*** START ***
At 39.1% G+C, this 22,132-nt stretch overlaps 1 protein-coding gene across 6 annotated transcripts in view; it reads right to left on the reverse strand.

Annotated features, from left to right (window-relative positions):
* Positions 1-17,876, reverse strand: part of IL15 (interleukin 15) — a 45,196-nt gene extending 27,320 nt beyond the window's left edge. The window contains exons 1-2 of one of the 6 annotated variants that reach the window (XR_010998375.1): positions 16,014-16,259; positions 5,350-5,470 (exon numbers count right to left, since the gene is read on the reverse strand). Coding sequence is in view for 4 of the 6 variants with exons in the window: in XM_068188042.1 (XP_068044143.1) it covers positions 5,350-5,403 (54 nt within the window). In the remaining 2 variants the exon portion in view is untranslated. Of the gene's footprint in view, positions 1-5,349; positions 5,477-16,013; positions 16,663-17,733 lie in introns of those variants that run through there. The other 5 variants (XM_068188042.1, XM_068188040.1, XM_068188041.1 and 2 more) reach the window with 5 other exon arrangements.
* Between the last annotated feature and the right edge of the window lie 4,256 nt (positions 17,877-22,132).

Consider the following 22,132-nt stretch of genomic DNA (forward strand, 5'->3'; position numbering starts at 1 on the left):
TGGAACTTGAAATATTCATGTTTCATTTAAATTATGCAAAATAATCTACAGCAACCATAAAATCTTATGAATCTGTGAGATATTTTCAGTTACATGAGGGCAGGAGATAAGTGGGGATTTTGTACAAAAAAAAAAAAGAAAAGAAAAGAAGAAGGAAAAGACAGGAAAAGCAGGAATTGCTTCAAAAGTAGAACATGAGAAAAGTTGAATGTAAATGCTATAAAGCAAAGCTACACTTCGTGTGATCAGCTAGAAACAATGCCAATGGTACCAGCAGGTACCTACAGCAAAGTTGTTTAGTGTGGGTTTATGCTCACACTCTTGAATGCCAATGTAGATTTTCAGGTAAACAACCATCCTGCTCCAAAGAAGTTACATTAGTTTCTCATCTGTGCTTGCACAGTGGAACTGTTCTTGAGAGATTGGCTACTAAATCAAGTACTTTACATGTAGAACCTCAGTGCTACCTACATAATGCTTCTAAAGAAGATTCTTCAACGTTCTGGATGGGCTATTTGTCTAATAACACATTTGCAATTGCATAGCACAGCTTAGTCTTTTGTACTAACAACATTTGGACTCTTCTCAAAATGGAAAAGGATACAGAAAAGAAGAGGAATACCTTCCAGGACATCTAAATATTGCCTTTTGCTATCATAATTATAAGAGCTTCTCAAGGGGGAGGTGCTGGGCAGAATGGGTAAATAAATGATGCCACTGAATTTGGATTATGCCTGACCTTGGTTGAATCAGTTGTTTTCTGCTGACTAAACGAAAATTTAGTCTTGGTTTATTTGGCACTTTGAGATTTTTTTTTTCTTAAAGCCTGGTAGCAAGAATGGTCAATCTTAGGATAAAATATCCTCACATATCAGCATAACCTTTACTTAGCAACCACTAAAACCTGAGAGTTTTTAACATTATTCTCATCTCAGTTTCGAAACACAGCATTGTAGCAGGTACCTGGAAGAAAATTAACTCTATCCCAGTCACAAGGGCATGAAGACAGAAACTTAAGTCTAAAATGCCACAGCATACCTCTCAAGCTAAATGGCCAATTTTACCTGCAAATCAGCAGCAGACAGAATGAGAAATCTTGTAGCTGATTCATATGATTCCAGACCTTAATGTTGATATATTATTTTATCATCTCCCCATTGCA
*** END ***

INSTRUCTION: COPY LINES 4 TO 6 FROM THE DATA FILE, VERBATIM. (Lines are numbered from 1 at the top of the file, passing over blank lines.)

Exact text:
* Between the last annotated feature and the right edge of the window lie 4,256 nt (positions 17,877-22,132).

Consider the following 22,132-nt stretch of genomic DNA (forward strand, 5'->3'; position numbering starts at 1 on the left):
TGGAACTTGAAATATTCATGTTTCATTTAAATTATGCAAAATAATCTACAGCAACCATAAAATCTTATGAATCTGTGAGATATTTTCAGTTACATGAGGGCAGGAGATAAGTGGGGATTTTGTACAAAAAAAAAAAAGAAAAGAAAAGAAGAAGGAAAAGACAGGAAAAGCAGGAATTGCTTCAAAAGTAGAACATGAGAAAAGTTGAATGTAAATGCTATAAAGCAAAGCTACACTTCGTGTGATCAGCTAGAAACAATGCCAATGGTACCAGCAGGTACCTACAGCAAAGTTGTTTAGTGTGGGTTTATGCTCACACTCTTGAATGCCAATGTAGATTTTCAGGTAAACAACCATCCTGCTCCAAAGAAGTTACATTAGTTTCTCATCTGTGCTTGCACAGTGGAACTGTTCTTGAGAGATTGGCTACTAAATCAAGTACTTTACATGTAGAACCTCAGTGCTACCTACATAATGCTTCTAAAGAAGATTCTTCAACGTTCTGGATGGGCTATTTGTCTAATAACACATTTGCAATTGCATAGCACAGCTTAGTCTTTTGTACTAACAACATTTGGACTCTTCTCAAAATGGAAAAGGATACAGAAAAGAAGAGGAATACCTTCCAGGACATCTAAATATTGCCTTTTGCTATCATAATTATAAGAGCTTCTCAAGGGGGAGGTGCTGGGCAGAATGGGTAAATAAATGATGCCACTGAATTTGGATTATGCCTGACCTTGGTTGAATCAGTTGTTTTCTGCTGACTAAACGAAAATTTAGTCTTGGTTTATTTGGCACTTTGAGATTTTTTTTTTCTTAAAGCCTGGTAGCAAGAATGGTCAATCTTAGGATAAAATATCCTCACATATCAGCATAACCTTTACTTAGCAACCACTAAAACCTGAGAGTTTTTAACATTATTCTCATCTCAGTTTCGAAACACAGCATTGTAGCAGGTACCTGGAAGAAAATTAACTCTATCCCAGTCACAAGGGCATGAAGACAGAAACTTAAGTCTAAAATGCCACAGCATACCTCTCAAGCTAAATGGCCAATTTTACCTGCAAATCAGCAGCAGACAGAATGAGAAATCTTGTAGCTGATTCATATGATTCCAGACCTTAATGTTGATATATTATTTTATCATCTCCCCATTGCA